Removing the Junk
Updated: Jan 23, 2019
Junkware is relatively a new term and Grayware is considered the parent word. Either way they both represent the same pesky computer software issue. Essentially, this definition is very close to PUP (potentially unwanted program). However, this term was invented by anti-virus software manufacturers and describes only some unwanted programs that are not malicious.
This software can come from many different sources. For advertisers and promoters, it is a chance to influence your purchases. In a nut shell Junkware is software on your computer that has no purpose for the user. Most anti-virus programs will not find this software as a threat because they are legitimate programs. But they will slow your computer down because they can run in the background, use your computer’s memory and overall make your computer work harder.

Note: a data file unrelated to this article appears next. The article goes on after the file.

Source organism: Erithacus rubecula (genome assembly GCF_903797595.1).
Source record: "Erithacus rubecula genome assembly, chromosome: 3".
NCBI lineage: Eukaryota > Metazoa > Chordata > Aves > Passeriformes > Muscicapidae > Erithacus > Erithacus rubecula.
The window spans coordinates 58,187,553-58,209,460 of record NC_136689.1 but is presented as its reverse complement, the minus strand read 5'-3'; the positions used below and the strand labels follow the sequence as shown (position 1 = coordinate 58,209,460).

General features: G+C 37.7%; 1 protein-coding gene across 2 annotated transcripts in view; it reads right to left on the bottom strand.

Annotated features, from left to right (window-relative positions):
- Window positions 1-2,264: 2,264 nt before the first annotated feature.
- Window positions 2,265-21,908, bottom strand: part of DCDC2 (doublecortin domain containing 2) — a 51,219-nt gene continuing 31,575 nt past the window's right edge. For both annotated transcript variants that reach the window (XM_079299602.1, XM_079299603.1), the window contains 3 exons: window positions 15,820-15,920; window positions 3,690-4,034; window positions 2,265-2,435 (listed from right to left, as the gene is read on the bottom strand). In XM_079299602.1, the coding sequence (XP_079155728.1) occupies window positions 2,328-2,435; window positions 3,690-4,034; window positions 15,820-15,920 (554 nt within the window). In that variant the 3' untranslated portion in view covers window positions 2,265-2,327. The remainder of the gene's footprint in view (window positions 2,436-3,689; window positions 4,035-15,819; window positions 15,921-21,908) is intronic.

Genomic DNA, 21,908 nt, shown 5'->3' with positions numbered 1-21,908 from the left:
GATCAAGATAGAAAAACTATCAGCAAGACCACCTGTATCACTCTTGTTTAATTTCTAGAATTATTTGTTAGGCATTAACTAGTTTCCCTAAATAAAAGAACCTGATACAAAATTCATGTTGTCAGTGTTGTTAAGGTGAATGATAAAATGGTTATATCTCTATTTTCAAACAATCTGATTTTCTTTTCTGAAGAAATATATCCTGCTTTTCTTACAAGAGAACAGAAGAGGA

On average when we clean a computer we remove 15-20 of these programs. That alone speeds up the computer and helps prevent annoying popups and slows startup speeds. This is a key step to cleaning your computer. Removing this type of software is like cleaning out your garage of useless junk. It creates space for new items, and clears the clutter so you have a better experience on your computer.
In conclusion this definition seems clearer: Junkware is useless software that cannot hurt your computer and cannot benefit you in any significant way. This term describes all programs that most of computer users want to remove. It is important to note that Junkware is often installed without user’s consent, and no one likes deceptive ways used for installing unwanted programs.
Knowing this information is one key step to a cleaner and faster computer. So look through your installed programs and uninstall the clutter.